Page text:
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Pennsylvania mother ate twigs, drank own urine on a journey to save the family, sister says

Karen Small

(Fox 29)

Pennsylvania mother survived more than a day in the cold wilderness outside the Grand Canyon last weekend by eating the branches, and drink her own urine in a desperate attempt to seek help after she and her family got stuck on a snowy road.

Kristen Haase, the sister of Karen Klein, of Palmer Township, the bold attempt in an e-mail to Philly.com. Haase said Karen Klein, her husband Eric, and their 10-year-old son Isaac away from Bryce Canyon National Park in Utah to the Grand Canyon National Park north rim for a sightseeing adventure.

However, things began to turn south when the road became covered with snow. Haase said they turned to their rent a car to go back when she got stuck in a ditch.

Haase said Karen Klein decided to make the trip back to the main road – about 10 km away – an attempt to flag someone down or mobile phone reception. When Small made it to the highway, it was closed due to the snow storm. They saw a sign for the entrance of the Grand Canyon park that said it was only 14 miles away, so she decided to move along.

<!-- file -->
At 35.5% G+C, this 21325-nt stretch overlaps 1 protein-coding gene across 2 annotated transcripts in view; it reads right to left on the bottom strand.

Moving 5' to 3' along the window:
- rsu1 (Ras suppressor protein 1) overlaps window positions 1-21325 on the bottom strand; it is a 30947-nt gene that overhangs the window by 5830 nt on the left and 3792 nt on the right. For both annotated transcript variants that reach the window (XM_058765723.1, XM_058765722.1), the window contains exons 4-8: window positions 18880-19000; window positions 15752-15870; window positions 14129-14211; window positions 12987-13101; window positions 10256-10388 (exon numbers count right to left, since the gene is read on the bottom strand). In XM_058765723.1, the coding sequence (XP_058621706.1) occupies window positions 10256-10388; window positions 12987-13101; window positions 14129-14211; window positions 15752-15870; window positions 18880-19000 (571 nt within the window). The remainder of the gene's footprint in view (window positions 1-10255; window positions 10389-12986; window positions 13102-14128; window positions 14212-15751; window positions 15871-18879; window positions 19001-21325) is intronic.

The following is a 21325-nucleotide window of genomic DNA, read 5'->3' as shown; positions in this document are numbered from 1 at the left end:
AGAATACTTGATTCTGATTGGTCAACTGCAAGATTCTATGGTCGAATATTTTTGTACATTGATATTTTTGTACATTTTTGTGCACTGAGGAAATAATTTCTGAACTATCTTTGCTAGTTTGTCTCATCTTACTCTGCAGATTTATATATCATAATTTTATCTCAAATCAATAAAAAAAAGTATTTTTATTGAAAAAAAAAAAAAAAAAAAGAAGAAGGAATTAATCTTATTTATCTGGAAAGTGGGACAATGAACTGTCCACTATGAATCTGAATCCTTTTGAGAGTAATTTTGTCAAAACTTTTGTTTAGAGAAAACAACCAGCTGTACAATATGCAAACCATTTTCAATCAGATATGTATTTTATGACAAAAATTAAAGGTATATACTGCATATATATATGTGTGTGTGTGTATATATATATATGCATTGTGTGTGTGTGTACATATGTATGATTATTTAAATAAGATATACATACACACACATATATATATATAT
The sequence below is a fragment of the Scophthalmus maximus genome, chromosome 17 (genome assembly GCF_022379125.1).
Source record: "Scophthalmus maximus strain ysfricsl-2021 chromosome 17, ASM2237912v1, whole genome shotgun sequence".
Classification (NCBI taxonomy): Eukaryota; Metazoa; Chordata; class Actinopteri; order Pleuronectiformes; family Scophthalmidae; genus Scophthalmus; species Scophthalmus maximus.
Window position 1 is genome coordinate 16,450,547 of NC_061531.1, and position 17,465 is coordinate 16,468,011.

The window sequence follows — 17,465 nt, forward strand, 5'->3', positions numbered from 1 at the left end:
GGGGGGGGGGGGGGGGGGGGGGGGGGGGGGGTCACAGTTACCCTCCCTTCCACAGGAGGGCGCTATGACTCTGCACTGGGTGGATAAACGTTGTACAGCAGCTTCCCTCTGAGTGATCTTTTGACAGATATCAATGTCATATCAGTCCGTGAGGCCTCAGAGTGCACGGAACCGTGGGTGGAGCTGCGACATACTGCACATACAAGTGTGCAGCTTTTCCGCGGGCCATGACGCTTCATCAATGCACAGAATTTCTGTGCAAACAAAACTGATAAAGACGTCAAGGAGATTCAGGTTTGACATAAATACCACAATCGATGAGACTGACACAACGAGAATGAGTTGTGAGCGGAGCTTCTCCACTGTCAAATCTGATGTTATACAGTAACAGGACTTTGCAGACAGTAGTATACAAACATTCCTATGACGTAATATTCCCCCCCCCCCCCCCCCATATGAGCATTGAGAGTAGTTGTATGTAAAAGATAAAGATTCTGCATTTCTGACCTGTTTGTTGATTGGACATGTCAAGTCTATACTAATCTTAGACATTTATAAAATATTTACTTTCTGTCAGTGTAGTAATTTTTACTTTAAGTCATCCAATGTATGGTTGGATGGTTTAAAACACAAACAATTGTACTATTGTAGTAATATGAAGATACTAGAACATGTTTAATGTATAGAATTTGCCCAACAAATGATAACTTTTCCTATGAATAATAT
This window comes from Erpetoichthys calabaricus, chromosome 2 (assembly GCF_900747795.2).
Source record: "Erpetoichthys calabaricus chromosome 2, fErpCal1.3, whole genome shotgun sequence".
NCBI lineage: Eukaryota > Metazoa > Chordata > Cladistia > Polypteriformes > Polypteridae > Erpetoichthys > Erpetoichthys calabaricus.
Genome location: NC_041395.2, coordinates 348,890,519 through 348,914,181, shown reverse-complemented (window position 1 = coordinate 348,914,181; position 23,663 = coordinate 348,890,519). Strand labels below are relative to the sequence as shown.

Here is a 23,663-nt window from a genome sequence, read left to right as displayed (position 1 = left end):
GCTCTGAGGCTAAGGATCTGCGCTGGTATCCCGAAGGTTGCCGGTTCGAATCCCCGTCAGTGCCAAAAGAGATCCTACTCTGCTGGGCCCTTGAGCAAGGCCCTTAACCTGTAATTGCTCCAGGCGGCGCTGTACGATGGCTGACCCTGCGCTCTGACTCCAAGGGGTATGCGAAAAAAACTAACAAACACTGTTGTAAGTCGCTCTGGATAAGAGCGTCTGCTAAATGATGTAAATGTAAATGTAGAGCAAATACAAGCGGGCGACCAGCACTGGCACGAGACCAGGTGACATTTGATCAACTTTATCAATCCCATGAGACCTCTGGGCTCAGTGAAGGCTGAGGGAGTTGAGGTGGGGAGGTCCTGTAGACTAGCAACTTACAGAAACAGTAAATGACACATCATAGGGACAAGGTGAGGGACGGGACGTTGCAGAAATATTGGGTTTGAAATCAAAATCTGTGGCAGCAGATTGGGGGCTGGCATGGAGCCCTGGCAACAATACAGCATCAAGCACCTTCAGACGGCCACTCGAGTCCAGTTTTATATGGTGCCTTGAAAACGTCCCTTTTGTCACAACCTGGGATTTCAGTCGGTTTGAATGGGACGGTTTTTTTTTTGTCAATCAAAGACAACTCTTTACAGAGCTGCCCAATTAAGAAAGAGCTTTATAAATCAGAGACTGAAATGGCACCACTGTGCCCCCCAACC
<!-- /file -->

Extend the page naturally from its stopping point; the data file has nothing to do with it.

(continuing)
Start small to be exposed to the elements and the stocks of food and water. Haase said that’s when they turned to twigs, and her own urine to stay hydrated. Haase added that Small walked for almost 30 km 30 hours at a stretch, and, eventually, find an empty booth and a couple of blankets and try to stay warm.

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That is when the rescue of the crew that were looking for the family Small, and then the rest of her family. They were all treated for frostbite and released from a local hospital.

Jim Driscoll, chief deputy for Coconino County, called the rescue a “Christmas miracle.”

“Our guys are in the clouds. This is a save,” Driscoll said of the searchers. “We were able to get a family back together for Christmas. It could have gone very bad very, very easily.”

Karen Klein is an assistant biology professor at Northampton Community College. She earned a bachelor’s degree from Cedar Crest College and a master’s degree from East Stroudsburg University.

Haase said that her sister has wilderness survival-training – for-the – something that no doubt helped her through the whole ordeal.

The Associated Press contributed to this report.

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